secret campaign spending by corporations on U.S.

The first constitutional amendment ever proposed by
Sanders during his two decades in Congress would
reverse the narrow 5-to-4 ruling in Citizens United vs.
the Federal Elections Commission. In that controversial
decision almost two years ago, justices gave
corporations the same First Amendment free-speech
rights as people.

"There comes a time when an issue is so important that
the only way to address it is by a constitutional
amendment," Sanders said of the effort to override the
court decision that he labeled "a complete undermining
of democracy."

Sanders' Saving American Democracy Amendment would make
clear that corporations are not entitled to the same
constitutional rights as people and that corporations
may be regulated by Congress and state legislatures. It
also would preserve the First Amendment guarantee of
freedom of the press. It would incorporate a
century-old ban on corporate campaign donations to
candidates, and establish broad authority for Congress
and states to regulate spending in elections.

Sanders proposal in the Senate is a companion measure
to a constitutional amendment introduced in the House
by Rep. Ted Deutch (D-Fla.). "The dominance of
corporations in Washington has imperiled the economic
security of the American people and left our citizens
profoundly disenchanted with our democracy," the
congressman said. "I look forward to working with Sen.
Sanders to save American democracy by banning all
corporate spending in our elections and cracking down
on secret front groups using anonymous corporate cash
to undermine the public interest."

Robert Weissman, the president of Public Citizen,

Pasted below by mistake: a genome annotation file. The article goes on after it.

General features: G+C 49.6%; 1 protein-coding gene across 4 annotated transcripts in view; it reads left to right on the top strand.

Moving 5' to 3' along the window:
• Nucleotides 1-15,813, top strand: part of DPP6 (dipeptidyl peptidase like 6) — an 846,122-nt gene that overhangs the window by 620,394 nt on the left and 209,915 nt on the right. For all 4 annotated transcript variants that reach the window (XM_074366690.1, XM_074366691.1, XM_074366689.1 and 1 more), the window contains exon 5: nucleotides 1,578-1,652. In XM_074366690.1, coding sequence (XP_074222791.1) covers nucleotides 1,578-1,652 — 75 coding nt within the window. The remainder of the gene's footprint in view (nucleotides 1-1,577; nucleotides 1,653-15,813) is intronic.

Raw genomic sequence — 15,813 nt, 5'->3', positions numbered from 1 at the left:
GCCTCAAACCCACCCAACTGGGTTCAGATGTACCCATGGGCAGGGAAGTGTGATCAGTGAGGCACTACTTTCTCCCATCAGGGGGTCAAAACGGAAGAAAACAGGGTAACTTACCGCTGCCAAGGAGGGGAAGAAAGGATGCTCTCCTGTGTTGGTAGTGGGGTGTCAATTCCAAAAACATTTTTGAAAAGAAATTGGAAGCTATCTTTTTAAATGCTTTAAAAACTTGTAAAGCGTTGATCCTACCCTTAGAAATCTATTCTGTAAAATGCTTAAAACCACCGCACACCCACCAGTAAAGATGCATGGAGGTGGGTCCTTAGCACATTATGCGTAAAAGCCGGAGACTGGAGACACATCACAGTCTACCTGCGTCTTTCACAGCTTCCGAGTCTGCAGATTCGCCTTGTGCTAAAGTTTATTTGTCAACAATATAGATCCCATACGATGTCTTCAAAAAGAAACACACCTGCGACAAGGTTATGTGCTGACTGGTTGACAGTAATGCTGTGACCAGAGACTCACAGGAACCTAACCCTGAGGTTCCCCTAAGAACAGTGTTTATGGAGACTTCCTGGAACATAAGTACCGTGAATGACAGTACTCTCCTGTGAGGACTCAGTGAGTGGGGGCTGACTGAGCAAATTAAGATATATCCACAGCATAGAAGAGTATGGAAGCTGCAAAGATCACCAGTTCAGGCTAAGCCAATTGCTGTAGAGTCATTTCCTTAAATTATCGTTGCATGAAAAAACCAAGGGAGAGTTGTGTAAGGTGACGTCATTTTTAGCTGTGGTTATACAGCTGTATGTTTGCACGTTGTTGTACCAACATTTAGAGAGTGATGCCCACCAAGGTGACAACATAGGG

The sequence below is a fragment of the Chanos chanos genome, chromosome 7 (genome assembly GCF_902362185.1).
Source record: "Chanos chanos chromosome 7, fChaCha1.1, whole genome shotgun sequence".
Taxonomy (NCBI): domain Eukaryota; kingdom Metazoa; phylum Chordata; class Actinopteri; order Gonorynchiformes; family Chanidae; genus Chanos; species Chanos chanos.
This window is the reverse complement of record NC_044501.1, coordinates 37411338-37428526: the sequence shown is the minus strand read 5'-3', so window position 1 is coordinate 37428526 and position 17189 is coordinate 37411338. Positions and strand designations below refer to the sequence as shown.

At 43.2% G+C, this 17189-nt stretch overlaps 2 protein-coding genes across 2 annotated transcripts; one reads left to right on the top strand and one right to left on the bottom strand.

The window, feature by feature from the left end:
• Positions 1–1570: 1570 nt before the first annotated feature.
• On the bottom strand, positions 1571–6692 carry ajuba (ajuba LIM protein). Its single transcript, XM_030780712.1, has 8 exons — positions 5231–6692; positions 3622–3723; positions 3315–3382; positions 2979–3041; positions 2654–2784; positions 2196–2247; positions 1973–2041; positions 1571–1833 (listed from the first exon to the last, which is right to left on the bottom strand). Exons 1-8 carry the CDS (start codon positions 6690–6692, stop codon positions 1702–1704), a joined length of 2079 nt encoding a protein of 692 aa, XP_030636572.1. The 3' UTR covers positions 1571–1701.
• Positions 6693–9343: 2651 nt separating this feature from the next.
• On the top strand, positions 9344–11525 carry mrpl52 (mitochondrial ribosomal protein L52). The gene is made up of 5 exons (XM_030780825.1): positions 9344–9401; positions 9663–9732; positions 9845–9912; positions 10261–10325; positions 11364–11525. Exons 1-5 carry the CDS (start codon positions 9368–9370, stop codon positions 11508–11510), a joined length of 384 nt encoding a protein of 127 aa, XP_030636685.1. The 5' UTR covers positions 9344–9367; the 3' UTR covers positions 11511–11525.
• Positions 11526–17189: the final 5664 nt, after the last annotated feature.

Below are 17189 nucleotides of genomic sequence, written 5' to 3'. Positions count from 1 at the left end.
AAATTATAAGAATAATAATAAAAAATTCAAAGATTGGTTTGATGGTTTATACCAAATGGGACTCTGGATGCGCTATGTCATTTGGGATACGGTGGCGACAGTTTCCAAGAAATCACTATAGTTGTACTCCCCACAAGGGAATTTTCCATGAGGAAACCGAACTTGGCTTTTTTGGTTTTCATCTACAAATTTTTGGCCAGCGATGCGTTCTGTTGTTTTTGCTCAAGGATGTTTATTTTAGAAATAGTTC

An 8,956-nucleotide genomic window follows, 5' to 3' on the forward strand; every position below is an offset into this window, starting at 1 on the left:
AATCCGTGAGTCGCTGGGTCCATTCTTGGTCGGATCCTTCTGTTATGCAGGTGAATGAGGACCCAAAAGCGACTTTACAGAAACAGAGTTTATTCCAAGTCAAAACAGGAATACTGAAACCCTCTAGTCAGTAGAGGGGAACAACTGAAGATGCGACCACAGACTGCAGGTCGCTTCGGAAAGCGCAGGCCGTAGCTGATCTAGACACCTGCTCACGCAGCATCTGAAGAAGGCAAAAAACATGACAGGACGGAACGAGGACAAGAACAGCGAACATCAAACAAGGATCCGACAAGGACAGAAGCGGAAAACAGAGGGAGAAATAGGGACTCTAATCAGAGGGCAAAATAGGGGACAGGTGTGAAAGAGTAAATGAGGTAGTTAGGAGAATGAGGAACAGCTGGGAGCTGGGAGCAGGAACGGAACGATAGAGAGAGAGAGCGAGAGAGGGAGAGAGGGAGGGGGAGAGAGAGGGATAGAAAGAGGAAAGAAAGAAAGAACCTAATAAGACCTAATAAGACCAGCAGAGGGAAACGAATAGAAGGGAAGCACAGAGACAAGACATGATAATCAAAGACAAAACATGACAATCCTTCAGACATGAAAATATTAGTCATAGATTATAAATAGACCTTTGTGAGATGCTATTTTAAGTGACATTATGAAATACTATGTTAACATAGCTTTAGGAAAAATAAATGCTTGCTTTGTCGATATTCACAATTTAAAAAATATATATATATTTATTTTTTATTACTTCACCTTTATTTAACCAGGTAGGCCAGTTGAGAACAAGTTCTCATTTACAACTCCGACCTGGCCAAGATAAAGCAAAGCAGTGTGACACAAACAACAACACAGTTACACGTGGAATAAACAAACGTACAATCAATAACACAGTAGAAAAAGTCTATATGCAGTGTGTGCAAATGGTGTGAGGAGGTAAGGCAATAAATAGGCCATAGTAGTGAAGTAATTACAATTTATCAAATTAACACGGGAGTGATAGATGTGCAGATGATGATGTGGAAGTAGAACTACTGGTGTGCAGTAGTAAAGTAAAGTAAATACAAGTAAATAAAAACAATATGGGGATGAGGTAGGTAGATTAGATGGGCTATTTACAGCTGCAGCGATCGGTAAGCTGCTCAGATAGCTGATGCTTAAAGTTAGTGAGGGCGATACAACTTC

praised the proposal. "Sen. Sanders' amendment returns
us to shared understandings that democracy is for
people. Public Citizen applauds and endorses the
amendment, and thanks Sen. Sanders for his long-time
campaign to reduce excessive corporate power."

Marge Baker of People For the American Way said the
Sanders amendment "takes a comprehensive approach to
stopping the flood of corporate money in our electoral
system. Our democracy belongs to all of the people, not
just the wealthy, and not to large and powerful
corporate interests," she added.

Lisa Graves, executive director of the Center for Media
and Democracy, also applauded the amendment. She said
it would "root out the rank corruption of our elections
by for-profit corporations." No other amendment
proposed in the Senate, she added, "has so definitively
confronted the twin problems created by judges who have
improperly granted rights to corporations, without
democratic consent, and who have used their seats on
the bench to favor the wishes of corporate CEOs."

A proposed amendment originating in Congress must be
approved by a two-thirds majority in the House and
Senate in order to be submitted for consideration by
the states. Ratification by three-fourths of the states
is required to amend the Constitution.

To read the amendment,or For a fact sheet on the amendment,
go to.



PortsideLabor aims to provide material of interest to
people on the left that will help them to interpret the
world and to change it.

Submit via email: [log in to unmask]

Submit via the Web: http://portside.org/submittous3

Frequently asked questions: http://portside.org/faq

Sub/Unsub: http://portside.org/subscribe-and-unsubscribe

PS Labor Archives: http://portside.org/archive

Contribute to Portside: https://portside.org/donate